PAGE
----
Literary Dinner (Feb 26): Anson Cameron and The Last Pulse

Anson Cameron’s new novel The Last Pulse is a beauty.

It’s Noah meets Ned Kelly meets The Odyssey meets Bob Katter meets Jesus Christ meets Bud Tingwell. The reviews have been excellent.

But you’re better off reading it for yourself. Hopefully before Feb 26 when Anson is the guest at our literary dinner. It’s going to be Book Club with the author there. He’ll talk about the book, the themes it explores and about the writing process in relation to this novel and generally.

Thursday, 26 February at 7pm

Clyde Hotel, 385 Cardigan St, Carlton (we will have our own self-contained area)

$50 (two courses)

Bookings essential:  [email protected]

Books available on the night.

We have two copies of The Last Pulse to give away NOW. They will go to the first two people to become Almanac members AND sign on for the Anson Cameron dinner.





About John Harms

JTH is a writer, publisher, speaker, historian. He is publisher and contributing editor of The Footy Almanac and He has written columns and features for numerous publications. His books include Confessions of a Thirteenth Man, Memoirs of a Mug Punter, Loose Men Everywhere, Play On, The Pearl: Steve Renouf's Story and Life As I Know It (with Michelle Payne). He appears (appeared?) on ABCTV's Offsiders. He can be contacted [email protected] He is married to The Handicapper and has three school-age kids - Theo, Anna, Evie. He might not be the worst putter in the world but he's in the worst four. His ambition was to lunch for Australia but it clashed with his other ambition - to shoot his age.


  1. Emma Westwood says

    John – I just posted something on the Almanac’s Facebook about reading the book. He has a weird and wonderful way with words. I’m really interested in finding out how he came up with concept. As a Queenslander yourself, does the QLD bashing get under the skin? I know it’s all in good humour…

  2. Thanks Emma, no it doesn’t. Queensland is very Queensland. I look forward to that discussion on the night. As I do the Six Nations discussion, and the self-interest discussion.

  3. The man Cameron is an obvious trouble-maker and subversive. He will doubtless soon fall foul of one of the ever-expanding suite of laws deemed necessary to protect us from our own thoughts.

    This might be one final chance to view said author out in the wild before the cuffs are applied. Those who remember him launching the Almanac some years ago should already have signed up.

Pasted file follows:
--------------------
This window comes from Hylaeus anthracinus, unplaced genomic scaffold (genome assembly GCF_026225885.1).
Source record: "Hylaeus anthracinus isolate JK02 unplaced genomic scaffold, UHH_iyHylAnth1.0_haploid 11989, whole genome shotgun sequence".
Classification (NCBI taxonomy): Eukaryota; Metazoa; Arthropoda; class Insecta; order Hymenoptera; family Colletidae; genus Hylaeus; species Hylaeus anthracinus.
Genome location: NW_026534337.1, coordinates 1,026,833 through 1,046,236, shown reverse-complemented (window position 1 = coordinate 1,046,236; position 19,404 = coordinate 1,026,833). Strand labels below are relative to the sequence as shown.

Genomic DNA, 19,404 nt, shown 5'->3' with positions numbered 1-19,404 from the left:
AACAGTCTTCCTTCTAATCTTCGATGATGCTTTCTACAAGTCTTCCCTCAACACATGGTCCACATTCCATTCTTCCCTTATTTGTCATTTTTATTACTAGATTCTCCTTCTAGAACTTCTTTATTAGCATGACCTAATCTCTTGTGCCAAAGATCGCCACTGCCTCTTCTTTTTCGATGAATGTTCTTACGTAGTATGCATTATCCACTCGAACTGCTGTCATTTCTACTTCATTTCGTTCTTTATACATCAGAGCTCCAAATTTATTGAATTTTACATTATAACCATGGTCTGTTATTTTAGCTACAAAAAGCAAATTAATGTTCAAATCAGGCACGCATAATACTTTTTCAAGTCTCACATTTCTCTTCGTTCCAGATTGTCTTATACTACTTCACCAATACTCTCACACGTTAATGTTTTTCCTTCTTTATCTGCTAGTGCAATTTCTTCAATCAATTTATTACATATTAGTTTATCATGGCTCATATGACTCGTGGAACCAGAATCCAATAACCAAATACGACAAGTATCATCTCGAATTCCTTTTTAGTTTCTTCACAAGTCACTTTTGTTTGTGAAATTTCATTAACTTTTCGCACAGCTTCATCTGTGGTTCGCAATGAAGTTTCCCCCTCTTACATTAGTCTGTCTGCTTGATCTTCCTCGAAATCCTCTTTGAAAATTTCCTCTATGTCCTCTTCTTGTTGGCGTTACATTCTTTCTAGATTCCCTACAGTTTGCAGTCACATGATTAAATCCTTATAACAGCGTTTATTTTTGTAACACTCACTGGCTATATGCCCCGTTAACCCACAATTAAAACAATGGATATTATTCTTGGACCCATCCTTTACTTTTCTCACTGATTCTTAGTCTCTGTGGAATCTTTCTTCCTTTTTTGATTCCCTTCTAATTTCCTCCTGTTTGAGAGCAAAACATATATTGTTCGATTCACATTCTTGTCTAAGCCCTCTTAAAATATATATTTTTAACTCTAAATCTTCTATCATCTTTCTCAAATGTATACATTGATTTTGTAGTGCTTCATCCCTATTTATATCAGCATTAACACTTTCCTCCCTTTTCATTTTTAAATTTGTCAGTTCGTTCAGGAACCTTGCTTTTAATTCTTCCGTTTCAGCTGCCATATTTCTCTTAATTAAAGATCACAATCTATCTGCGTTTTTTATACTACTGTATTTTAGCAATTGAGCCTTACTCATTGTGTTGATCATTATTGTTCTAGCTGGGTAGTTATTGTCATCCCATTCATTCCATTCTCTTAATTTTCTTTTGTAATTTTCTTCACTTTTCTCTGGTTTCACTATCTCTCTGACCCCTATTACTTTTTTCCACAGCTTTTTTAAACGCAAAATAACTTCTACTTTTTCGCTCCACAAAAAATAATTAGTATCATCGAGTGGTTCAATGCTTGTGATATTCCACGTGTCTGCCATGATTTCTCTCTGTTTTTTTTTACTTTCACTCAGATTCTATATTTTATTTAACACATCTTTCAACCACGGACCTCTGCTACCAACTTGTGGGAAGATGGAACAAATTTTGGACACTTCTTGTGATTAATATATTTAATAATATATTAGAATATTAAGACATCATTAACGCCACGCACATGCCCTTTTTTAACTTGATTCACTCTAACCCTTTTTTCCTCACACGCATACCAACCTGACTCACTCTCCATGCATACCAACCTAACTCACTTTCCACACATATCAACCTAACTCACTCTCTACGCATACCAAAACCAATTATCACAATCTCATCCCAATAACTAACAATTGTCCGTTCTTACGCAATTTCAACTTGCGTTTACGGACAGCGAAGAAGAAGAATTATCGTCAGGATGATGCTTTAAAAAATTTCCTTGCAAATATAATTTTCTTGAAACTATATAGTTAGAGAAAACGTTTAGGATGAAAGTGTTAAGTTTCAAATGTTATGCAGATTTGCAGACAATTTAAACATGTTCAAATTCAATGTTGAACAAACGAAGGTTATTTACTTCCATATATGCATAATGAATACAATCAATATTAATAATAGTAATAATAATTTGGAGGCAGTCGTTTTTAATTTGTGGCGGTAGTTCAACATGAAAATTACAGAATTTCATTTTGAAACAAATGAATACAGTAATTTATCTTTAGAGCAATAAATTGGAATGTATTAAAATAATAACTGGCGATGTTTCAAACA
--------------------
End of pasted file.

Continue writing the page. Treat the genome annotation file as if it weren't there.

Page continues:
And the book’s not too shabby either.

    Pity about the Thursday night for us out-of-towners.

  4. Emma
    I heard a rumour he was imprisoned in QLD and suffered sexual predations at the hands of a netball team comprised of Amazons. So one must either cut the guy some slack or help pay for his counselling. I met him once, a strange encounter during which he grabbed my face and babbled about changing his ways and apologised for letting me down. Letting me down!!
    Depending on the moon you’ll either meet a Mister Hyde or… nah, probably just that one.

  5. Alistair Watson says

    Bruce Davidson once wrote that irrigation farming in Australia had not inspired any decent literature, unlike pastoralism and other aspects of our agriculture. So this book is a first in at least one respect. His views on Queensland attitudes to irrigation are not that wide of the mark although some would also want to include many people from his native Goulburn Valley amongst the irrigation troglodytes and notable hydraulic dunces. For those who don’t know, Bruce Davidson is to insights about Australia’s water resources, land management and agricultural development as Polly Farmer is to football! That is to say, not just talented but highly original in his approach.

  6. Brilliant.
    Looking forward to it.

  7. Laurence (Loz) Foley says

    I would like to attend, but Queensland is a long way away, it’s very wet here, and I have to wash the mould off the VJs. So as an out-of-towner, like other correspondents here, I wish Anson Cameron a good night.

    His short stories are worth a look – at the very least. I look forward to reading this novel.

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